Tronox earnings up amid merger talks
Chemicals and mining company Tronox reported this week rising earnings as it presses on with its prolonged efforts to close on its proposed $1.7 billion acquisition of Saudi Arabia-based Cristal’s titanium dioxide business.
In the third quarter, revenues rose 5 percent year over year to $456 million. It recorded a $6 million profit, improving from a $247 million loss a year ago. The bottom line for the latter period included losses from Tronox’s sale last year of its subsidiary of Tronox Alkali.
“Our results in the third quarter once again clearly demonstrated the benefits of our vertical integration with solid performance realized across the board in pigment, feedstock and co-products and all our assets in full operation,” Tronox CEO and President Jeffry Quinn said in a statement.
At the same time, Tronox said it is negotiating with the Federal Trade Commission about the possible sale of Cristal’s titanium-dioxide production complex in Ashtabula, Ohio.
Tronox officials have said they are willing to sell the facility — for a possible price between $900 million and $1.1 billion — as a “settlement and potential remedy” to gain the Federal Trade Commission’s backing of the Cristal deal. The FTC sued in July to block the acquisition.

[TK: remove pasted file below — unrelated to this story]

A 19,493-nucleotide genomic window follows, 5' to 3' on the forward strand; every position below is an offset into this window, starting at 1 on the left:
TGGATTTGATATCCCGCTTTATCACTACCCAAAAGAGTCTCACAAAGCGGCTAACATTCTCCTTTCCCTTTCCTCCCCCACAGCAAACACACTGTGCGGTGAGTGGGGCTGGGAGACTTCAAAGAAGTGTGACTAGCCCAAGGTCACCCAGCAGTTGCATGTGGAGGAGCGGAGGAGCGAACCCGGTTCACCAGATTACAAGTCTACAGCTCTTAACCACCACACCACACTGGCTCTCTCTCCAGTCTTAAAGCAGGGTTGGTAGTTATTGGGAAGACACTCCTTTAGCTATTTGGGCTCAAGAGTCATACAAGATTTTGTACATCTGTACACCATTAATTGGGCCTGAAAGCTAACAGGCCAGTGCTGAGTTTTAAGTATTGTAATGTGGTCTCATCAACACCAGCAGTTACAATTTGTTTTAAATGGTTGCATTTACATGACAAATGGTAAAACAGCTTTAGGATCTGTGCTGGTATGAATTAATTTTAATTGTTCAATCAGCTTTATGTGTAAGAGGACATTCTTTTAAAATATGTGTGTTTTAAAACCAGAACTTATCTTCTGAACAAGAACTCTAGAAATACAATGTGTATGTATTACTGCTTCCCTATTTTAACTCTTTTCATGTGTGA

After a 75-day “exclusivity period” earlier this year, Stamford-based Tronox and titanium dioxide manufacturer Venator Materials did not reach definitive terms on a sale of the Ohio facility.
Venator is also the buyer of Tronox’s Rotterdam, Netherlands-supplied paper-laminate line. That deal was completed earlier this year to secure the European Commission’s support of the titanium dioxide acquisition.
In addition to the EC’s support, Tronox has received regulatory approvals in Australia, China, New Zealand, Turkey, South Korea, Colombia and Saudi Arabia. Originally announced in February 2017, the titanium dioxide deal focuses on a white pigment used in products including paint, industrial coatings, plastic and paper.
But securing FTC has proved much more difficult. In its lawsuit, the FTC argues the acquisition would violate antitrust laws by significantly reducing competition in the North American market for chloride-process titanium dioxide. Tronox denies the allegations.
“The American context is very different where the two firms (Tronox and Cristal) are very major competitors, given the FTC’s definition of the product and geographic market and the long history of (industrywide) tacit or express price fixing,” Peter Carstensen, a professor emeritus of law at the University of Wisconsin, said in a recent interview.
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